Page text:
In the past few decades, rapid progress in technology has led to a complete change in our view of the Universe. In the next few decades, this will change even more as we become an inter-planetary species. Two ANU superstar Astrophysicists, Vice-Chancellor Brian Schmidt and Dr Brad Tucker will talk about some of these discoveries, from planets around other stars, to exploring the Universe and maybe even visiting other planets, and show we are now turning science fiction into reality.
About the Speakers
Professor Brian P. Schmidt is Vice-Chancellor and President of ANU and winner of the 2011 Nobel Prize in Physics. Professor Schmidt received undergraduate degrees in Astronomy and Physics from the University of Arizona in 1989, and completed his Astronomy Master's degree (1992) and PhD (1993) from Harvard University. Under his leadership, in 1998, the High-Z Supernova Search team made the startling discovery that the expansion rate of the Universe is accelerating. Fellow of the Australian Academy of Science, The United States Academy of Science, and the Royal Society, he was made a Companion of the Order of Australia in 2013.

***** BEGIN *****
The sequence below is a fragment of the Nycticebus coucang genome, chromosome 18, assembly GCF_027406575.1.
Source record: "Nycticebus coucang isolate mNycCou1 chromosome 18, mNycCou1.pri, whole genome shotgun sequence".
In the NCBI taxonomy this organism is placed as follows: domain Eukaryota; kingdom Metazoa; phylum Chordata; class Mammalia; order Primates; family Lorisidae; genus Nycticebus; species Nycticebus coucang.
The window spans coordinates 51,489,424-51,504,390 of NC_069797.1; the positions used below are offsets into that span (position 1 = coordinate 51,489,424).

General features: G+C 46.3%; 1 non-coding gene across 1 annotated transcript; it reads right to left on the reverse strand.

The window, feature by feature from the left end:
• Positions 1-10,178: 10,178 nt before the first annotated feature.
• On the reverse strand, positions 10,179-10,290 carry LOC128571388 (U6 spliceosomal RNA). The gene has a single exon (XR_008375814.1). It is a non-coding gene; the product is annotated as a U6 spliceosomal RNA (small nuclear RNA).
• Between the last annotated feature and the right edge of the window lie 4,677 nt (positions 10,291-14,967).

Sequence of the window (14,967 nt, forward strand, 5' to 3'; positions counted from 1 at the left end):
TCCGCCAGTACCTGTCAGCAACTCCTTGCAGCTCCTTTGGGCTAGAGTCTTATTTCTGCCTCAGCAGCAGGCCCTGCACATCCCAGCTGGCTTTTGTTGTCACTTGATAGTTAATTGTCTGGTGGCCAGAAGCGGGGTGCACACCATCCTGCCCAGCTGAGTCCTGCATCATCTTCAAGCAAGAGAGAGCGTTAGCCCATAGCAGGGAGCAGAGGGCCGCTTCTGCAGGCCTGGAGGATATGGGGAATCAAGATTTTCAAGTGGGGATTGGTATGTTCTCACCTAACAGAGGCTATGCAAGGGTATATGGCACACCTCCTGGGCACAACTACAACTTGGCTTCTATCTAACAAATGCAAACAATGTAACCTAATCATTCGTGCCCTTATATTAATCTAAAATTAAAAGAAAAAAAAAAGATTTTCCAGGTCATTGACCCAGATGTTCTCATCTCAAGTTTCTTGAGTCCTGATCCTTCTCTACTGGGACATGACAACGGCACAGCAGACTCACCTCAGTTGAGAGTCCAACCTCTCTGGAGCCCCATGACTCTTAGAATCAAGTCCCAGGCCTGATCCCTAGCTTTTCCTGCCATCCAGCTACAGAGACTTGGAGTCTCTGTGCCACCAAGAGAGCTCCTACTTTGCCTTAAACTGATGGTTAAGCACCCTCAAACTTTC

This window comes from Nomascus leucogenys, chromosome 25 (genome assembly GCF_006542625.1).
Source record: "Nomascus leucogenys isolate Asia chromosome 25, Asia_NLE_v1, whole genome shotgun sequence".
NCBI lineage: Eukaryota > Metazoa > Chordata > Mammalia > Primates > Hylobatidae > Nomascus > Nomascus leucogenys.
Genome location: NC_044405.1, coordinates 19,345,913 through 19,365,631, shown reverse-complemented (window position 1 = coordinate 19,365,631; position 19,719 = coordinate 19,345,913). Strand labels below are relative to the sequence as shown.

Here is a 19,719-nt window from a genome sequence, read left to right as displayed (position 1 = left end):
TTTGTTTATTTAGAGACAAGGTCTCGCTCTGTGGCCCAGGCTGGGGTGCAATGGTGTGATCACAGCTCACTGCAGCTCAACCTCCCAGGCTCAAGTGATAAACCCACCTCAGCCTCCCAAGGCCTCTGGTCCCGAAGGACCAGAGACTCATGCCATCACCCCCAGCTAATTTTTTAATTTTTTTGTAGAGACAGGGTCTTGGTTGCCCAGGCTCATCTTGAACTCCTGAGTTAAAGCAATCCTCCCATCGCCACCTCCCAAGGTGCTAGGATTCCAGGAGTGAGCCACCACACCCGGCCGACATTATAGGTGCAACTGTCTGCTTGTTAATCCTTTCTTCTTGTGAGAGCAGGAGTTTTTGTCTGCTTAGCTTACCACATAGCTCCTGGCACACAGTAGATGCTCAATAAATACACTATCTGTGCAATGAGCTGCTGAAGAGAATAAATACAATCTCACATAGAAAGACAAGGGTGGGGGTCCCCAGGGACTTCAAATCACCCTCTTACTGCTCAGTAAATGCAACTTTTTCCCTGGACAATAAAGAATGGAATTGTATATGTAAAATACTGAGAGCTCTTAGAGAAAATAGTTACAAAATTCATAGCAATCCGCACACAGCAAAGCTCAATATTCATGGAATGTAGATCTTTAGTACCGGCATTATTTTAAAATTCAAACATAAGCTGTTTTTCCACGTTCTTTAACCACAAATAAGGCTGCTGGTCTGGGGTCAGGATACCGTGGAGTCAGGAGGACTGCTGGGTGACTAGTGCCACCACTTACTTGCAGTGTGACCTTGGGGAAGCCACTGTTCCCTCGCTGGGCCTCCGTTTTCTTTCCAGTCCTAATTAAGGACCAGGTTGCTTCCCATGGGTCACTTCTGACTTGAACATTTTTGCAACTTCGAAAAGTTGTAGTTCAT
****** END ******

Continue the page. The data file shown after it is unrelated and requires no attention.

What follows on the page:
Dr Brad E. Tucker is an Astrophysicist/Cosmologist, and currently a Research Fellow at the Research School of Astronomy and Astrophysics, Mt. Stromlo Observatory at ANU. Brad received Bachelor's degrees in Physics, Philosophy, and Theology from the University of Notre Dame. He then undertook a PhD at Mt. Stromlo Observatory at the Australian National University. He is currently working on projects trying to discover the true nature of dark energy, the mysterious substance causing the accelerating expansion of the Universe, which makes up 70% of the Universe. He's one of the leads of the Kepler Extra-Galactic Survey, a Kepler Space Telescope Key Program, to understand why and how stars blow up. He is also leading a project to build a network of ultraviolet telescopes in the upper atmosphere, which are being built at Mt. Stromlo, a search to find Planet 9 - a hypothetical new planet on the edges of our Solar System, as well as a new mission to capture and mine an asteroid.